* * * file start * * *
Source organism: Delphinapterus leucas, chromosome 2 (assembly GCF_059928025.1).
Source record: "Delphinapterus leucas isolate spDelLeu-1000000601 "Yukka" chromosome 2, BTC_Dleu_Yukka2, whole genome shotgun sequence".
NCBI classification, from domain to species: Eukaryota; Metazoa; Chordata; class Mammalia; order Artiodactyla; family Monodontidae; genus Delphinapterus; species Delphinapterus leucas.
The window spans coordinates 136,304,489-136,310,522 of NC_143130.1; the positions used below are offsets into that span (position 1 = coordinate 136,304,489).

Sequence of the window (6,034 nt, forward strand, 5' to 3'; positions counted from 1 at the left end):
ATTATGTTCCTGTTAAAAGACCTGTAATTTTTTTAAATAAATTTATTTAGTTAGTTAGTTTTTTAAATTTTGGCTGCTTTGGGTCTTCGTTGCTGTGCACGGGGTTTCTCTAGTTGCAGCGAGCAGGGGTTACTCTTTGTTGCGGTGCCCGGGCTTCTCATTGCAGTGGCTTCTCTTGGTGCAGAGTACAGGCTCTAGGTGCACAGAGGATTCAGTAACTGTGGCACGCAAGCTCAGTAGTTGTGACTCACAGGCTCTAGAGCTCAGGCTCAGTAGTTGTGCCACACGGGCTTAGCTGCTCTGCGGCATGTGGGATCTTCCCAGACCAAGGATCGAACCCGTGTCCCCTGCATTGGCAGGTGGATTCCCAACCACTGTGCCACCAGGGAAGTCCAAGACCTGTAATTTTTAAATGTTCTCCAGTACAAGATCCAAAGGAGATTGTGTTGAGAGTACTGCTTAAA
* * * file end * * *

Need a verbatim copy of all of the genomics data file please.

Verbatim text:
Source organism: Delphinapterus leucas, chromosome 2 (assembly GCF_059928025.1).
Source record: "Delphinapterus leucas isolate spDelLeu-1000000601 "Yukka" chromosome 2, BTC_Dleu_Yukka2, whole genome shotgun sequence".
NCBI classification, from domain to species: Eukaryota; Metazoa; Chordata; class Mammalia; order Artiodactyla; family Monodontidae; genus Delphinapterus; species Delphinapterus leucas.
The window spans coordinates 136,304,489-136,310,522 of NC_143130.1; the positions used below are offsets into that span (position 1 = coordinate 136,304,489).

Sequence of the window (6,034 nt, forward strand, 5' to 3'; positions counted from 1 at the left end):
ATTATGTTCCTGTTAAAAGACCTGTAATTTTTTTAAATAAATTTATTTAGTTAGTTAGTTTTTTAAATTTTGGCTGCTTTGGGTCTTCGTTGCTGTGCACGGGGTTTCTCTAGTTGCAGCGAGCAGGGGTTACTCTTTGTTGCGGTGCCCGGGCTTCTCATTGCAGTGGCTTCTCTTGGTGCAGAGTACAGGCTCTAGGTGCACAGAGGATTCAGTAACTGTGGCACGCAAGCTCAGTAGTTGTGACTCACAGGCTCTAGAGCTCAGGCTCAGTAGTTGTGCCACACGGGCTTAGCTGCTCTGCGGCATGTGGGATCTTCCCAGACCAAGGATCGAACCCGTGTCCCCTGCATTGGCAGGTGGATTCCCAACCACTGTGCCACCAGGGAAGTCCAAGACCTGTAATTTTTAAATGTTCTCCAGTACAAGATCCAAAGGAGATTGTGTTGAGAGTACTGCTTAAA